State Democrats Fail by Not Picking Low-Hanging Orange County Voters: Prop 30


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This will be the first part of a series on why the California Democratic Party, its individual members, its caucuses, and groups and individuals sympathetic to it, make a huge huge mistake in writing off Orange County as nothing more than a piggy bank.  Indeed, I suspect that further analysis will show that $1 spent in Orange County is more effective at advancing statewide contests than $1 anywhere else in the state — because we are so far down and yet with just a little help can move up appreciably.

One great example of this is, of course, the election of Sharon Quirk-Silva in AD-65 — which I and others had been screaming about as a possibly decisive seat since the tentative district lines came out, and more loudly since Sharon got into the race — giving Democrats the coveted 2/3 of the vote in the Assembly.  But the largest recurring example of this is in statewide races — such as in 2010, where Orange County was the major impediment to electing Kamala Harris as Attornry General — and in many initiative races right up through this month.

The initiative races this year weren’t all that close in the end — no squeakers like Prop 29 earlier this year — but they will serve to illustrate why a strong functioning Democratic Party in Orange County is critical to Democrats statewide.  Let’s look first at Prop 30, which won by about 8%.  (These figures are from a few days ago.  I’m waiting on most of the other analyses to get those final figures, but for now this will serve to introduce the concept of the outsized effect that OC has on state elections.

Why look at counties?  After all, a vote for Prop 30 in the most antagonistic county (Modoc) per capita counts the same as the one in the most favorable county (San Francisco) per capita which counts the same as the most even divided per capita (Lake.)  I think that it’s worth looking at counties as our unit of analysis because that’s largely where the structure of the state party resides.  It costs less to target three voters in any of the above counties than it does to target one voter in all three of them — and the means of targeting them can be coordinated at the county level.  Critically, a failure in leadership at governance at the county level can be disastrous for the state — especially for the largest counties.

Strategy and tactics can be more easily manipulated at the county level than at most other levels.  So I am not arguing that closely divided San Joaquin and Ventura Counties are unimportant because each delivered a net vote of less than 5000 votes for or against Prop 30 — clearly better (or worse) policies can be implemented to affect voter outcomes there just as they can in more ideologically imbalanced counties.  I’m arguing that one can imagine policies being implemented to improve the vote in Ventura County in a way that they cannot be as easily implemented in districts that cross county lines.  (In a sense, this is like arguing why China, with the same population as an aggregation of smaller countries, is on its way to become the next global superpower: plans can be made and effectuated at the national level that aren’t so easily done at the transnational level.)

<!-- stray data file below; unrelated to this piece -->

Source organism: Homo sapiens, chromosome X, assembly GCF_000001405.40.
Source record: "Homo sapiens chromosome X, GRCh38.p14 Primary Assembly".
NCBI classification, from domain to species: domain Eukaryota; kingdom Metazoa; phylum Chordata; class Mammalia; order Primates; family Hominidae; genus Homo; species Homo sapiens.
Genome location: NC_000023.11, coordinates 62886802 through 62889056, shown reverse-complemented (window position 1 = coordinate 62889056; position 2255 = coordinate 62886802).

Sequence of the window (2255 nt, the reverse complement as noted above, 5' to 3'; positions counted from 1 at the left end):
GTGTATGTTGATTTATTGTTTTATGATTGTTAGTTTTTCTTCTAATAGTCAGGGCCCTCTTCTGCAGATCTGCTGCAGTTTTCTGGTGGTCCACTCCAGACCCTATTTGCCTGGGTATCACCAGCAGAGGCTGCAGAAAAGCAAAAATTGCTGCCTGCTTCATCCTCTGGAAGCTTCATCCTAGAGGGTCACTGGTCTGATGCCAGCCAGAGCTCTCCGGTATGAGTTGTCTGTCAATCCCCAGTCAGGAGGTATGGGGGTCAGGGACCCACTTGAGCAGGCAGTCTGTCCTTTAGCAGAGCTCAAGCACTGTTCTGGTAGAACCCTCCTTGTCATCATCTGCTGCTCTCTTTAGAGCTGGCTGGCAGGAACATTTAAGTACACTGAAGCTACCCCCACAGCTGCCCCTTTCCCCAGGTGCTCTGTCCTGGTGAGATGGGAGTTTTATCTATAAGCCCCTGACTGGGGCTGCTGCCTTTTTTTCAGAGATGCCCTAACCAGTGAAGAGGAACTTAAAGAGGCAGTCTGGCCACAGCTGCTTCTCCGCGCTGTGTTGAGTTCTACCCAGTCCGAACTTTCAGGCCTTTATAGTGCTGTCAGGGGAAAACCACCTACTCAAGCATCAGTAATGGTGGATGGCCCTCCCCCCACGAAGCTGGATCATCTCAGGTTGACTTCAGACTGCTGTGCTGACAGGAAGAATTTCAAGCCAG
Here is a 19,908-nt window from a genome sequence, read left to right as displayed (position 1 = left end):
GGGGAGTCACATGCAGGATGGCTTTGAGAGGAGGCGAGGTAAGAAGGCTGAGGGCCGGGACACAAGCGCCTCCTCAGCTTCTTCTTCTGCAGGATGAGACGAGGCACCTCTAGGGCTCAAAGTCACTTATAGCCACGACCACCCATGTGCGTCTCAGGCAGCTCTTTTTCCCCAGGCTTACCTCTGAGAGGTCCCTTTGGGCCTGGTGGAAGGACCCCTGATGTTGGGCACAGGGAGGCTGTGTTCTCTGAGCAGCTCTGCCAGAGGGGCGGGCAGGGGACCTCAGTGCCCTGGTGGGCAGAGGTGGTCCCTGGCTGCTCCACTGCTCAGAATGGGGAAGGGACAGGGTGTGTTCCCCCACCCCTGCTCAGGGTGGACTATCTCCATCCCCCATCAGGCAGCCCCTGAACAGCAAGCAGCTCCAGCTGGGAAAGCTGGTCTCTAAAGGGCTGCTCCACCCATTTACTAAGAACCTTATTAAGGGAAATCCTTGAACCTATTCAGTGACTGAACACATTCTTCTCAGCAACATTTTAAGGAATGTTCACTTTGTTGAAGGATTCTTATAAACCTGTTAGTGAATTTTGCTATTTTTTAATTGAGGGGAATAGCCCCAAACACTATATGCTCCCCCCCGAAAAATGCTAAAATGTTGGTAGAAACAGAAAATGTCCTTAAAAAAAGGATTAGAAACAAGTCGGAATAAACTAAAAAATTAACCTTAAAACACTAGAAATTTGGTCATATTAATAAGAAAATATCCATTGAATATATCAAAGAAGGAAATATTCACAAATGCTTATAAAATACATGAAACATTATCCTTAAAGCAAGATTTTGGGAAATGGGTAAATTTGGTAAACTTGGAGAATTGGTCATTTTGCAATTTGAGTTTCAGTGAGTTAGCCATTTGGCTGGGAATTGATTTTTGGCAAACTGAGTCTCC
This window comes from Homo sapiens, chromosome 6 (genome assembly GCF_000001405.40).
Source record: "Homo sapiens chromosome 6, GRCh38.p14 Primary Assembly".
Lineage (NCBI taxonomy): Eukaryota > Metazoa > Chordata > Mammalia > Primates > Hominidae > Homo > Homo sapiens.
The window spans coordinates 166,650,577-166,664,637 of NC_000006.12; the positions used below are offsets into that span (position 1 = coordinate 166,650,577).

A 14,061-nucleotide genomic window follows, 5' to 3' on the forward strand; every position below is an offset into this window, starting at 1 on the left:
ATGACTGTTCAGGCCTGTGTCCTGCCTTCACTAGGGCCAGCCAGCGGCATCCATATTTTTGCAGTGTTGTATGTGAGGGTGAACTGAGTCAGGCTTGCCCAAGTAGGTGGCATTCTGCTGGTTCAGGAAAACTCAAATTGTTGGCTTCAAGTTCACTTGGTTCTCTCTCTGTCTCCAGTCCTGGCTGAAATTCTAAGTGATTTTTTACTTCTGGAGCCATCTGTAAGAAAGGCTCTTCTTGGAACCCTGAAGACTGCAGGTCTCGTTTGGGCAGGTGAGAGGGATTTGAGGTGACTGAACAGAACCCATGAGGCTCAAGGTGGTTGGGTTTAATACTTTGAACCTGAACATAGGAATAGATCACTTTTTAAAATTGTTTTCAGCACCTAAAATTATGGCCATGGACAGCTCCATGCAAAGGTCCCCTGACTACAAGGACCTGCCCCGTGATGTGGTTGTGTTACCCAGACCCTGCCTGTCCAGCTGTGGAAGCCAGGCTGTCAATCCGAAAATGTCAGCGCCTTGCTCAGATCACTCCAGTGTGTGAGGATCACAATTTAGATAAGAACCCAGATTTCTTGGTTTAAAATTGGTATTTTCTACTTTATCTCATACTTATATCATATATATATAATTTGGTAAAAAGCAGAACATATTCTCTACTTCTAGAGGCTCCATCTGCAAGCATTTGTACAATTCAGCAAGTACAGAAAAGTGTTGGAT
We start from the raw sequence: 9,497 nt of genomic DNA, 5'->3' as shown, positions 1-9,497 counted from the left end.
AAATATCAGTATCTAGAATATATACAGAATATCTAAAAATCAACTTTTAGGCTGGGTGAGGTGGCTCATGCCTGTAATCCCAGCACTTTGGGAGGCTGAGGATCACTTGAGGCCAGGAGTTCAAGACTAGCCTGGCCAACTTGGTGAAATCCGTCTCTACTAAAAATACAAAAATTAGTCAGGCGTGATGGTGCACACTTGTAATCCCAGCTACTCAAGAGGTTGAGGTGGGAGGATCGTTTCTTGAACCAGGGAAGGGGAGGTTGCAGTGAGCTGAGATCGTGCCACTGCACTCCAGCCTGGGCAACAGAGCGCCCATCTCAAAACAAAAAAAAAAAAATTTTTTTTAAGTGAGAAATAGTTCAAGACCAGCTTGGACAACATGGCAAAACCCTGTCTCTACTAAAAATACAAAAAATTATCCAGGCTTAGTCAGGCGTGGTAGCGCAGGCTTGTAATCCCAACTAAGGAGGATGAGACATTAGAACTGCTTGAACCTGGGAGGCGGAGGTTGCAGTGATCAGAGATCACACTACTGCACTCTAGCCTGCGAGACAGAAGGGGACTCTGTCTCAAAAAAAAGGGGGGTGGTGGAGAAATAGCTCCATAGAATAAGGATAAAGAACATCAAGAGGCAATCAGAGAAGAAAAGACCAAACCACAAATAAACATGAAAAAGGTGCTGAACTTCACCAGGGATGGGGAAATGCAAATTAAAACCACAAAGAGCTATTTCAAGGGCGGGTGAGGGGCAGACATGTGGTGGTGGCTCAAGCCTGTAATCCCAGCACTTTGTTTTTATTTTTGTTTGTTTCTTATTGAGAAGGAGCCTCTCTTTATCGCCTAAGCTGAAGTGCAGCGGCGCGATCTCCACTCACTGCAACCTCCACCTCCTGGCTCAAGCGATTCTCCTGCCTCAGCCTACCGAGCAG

This chart lists all 58 of California’s counties (plus the statewide totals at the top) along with five variables aside from their names: the number of raw votes for and against Prop 30, the margin by which it won or lost a county, the total votes cast in the county, and the number of votes cast per capital for or against Prop 30.  (The theoretical range of this final column is between +1.0 and -1.0.)  I’ve ranked them according to the middle of the five variables, “margin.”

COUNTY # YES ON 30 # NO ON 30 MARGIN ON 30 TOTAL VOTES PER CAPITA
STATEWIDE
5,011,953
4,288,437 723,516 9,300,390 0.078
Los Angeles 1,351,925 904,675  447,250 2,256,600 0.198
Alameda 281,330 105,544 175,786 386,874 0.454
San Francisco 209,754 63,393            146,361 273,147 0.536
Santa Clara 262,434 160,146            102,288 422,580 0.242
Contra Costa 194,893 132,894            61,999 327,787 0.189
Sonoma 113,219 59,254            53,965 172,473 0.313
San Mateo 125,043 72,747            52,296 197,790 0.264
Santa Cruz 58,213 21,882            36,331 80,095 0.454
Sacramento 173,675 142,920            30,755 316,595 0.097
Marin 56,827 26,471            30,356 83,298 0.364
Monterey 48,491 27,339            21,152 75,830 0.279
Solano 67,748 48,336            19,412 116,084 0.167
Yolo 37,715 21,307            16,408 59,022 0.278
Santa Barbara 67,703 52,759            14,944 120,462 0.124
Humboldt 28,854 16,932            11,922 45,786 0.260
San Luis Obispo 50,679 44,828            5,851 95,507 0.061
Napa 18,023 13,572            4,451 31,595 0.141
Imperial 15,543 11,388            4,155 26,931 0.154
Mendocino 11,056 7,009 4,047 18,065 0.224
Stanislaus 55,442 51,516 3,926 106,958 0.037
San Benito 7,508 5,744 1,764 13,252 0.133
San Joaquin 74,168 72,719 1,449 146,887 0.010
Merced 25,619 24,426 1,193 50,045 0.024
Alpine 351 279 72 630 0.114
Lake 8,064 8,009 55 16,073 0.003
Mono 2,425 2,380 45 4,805 0.009
Sierra 681 1,077 -396 1,758 -0.225
Trinity 2,314 2,733 -419 5,047 -0.083